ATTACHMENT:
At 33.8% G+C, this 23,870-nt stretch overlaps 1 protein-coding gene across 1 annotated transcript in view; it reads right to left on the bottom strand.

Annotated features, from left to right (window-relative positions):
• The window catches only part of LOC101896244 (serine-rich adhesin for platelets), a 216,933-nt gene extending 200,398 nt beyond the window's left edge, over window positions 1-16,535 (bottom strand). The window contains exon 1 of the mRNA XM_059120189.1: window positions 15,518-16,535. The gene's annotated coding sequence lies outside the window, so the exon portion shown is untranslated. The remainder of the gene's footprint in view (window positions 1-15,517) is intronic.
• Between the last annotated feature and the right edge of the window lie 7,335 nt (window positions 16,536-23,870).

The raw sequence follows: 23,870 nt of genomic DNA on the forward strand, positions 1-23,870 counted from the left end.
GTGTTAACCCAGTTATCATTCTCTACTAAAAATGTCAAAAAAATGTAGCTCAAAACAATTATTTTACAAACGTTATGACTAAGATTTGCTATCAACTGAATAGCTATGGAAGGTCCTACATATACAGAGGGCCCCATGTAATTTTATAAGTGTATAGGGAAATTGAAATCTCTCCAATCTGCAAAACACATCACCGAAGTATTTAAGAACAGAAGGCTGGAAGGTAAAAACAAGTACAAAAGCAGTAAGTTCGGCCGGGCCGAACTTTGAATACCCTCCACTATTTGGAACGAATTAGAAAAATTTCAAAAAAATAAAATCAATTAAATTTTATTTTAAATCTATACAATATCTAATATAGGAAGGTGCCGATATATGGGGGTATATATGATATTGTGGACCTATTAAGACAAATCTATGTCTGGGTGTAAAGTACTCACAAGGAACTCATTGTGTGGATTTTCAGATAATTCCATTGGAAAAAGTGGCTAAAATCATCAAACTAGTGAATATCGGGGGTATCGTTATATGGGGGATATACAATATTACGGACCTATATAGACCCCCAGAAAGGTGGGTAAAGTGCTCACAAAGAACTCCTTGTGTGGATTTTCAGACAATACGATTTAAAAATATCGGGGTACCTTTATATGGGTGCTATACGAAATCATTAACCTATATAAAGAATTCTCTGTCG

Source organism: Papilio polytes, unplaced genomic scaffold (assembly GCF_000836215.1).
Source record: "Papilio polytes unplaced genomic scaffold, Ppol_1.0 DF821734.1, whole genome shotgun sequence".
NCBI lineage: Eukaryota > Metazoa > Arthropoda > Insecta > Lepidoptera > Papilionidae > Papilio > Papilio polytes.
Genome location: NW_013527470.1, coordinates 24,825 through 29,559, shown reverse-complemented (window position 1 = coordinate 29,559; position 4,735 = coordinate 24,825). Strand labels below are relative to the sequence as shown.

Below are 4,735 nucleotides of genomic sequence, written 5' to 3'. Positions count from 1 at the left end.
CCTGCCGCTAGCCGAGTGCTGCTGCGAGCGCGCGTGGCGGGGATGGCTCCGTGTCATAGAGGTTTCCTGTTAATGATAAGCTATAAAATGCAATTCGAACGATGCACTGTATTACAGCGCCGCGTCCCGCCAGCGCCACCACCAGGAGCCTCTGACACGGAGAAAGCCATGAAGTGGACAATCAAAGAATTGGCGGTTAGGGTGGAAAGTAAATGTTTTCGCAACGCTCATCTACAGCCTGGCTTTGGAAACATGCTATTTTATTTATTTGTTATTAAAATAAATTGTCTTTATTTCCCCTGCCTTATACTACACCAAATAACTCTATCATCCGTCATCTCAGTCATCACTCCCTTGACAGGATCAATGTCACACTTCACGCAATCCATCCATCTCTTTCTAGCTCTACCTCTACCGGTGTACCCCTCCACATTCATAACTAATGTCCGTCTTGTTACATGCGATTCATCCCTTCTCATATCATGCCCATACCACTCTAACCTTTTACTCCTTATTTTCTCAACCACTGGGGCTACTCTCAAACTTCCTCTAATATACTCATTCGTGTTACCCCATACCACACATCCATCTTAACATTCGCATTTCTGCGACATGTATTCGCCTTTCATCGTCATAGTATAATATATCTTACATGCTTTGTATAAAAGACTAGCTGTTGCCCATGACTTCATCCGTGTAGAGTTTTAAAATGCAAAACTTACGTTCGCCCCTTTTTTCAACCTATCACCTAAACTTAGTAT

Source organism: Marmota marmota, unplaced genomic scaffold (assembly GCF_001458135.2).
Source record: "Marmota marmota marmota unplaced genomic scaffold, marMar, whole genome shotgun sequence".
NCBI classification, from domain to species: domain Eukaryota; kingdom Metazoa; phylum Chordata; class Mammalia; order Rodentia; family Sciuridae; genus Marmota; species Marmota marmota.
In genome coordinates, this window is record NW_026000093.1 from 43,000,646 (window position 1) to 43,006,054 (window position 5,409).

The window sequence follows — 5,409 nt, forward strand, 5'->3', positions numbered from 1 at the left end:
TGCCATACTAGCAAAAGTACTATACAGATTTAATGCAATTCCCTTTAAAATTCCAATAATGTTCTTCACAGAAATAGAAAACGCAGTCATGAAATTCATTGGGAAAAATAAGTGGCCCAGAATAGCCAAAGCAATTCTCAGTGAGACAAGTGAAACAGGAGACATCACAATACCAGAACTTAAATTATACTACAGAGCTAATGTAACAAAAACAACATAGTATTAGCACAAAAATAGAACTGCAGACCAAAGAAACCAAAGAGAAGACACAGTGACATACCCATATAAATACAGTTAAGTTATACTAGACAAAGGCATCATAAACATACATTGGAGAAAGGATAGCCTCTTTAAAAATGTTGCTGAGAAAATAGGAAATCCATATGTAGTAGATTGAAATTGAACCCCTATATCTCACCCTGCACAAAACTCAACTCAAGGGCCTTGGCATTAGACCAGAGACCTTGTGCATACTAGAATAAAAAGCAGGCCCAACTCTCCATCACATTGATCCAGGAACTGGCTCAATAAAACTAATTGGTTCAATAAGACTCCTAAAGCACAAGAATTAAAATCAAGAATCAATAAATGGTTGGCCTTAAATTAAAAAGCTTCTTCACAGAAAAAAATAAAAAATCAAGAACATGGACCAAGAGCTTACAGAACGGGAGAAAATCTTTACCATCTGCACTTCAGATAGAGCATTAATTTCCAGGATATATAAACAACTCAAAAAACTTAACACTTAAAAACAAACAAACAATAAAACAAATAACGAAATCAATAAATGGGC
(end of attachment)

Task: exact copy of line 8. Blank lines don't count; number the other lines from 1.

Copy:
Source record: "Papilio polytes unplaced genomic scaffold, Ppol_1.0 DF821734.1, whole genome shotgun sequence".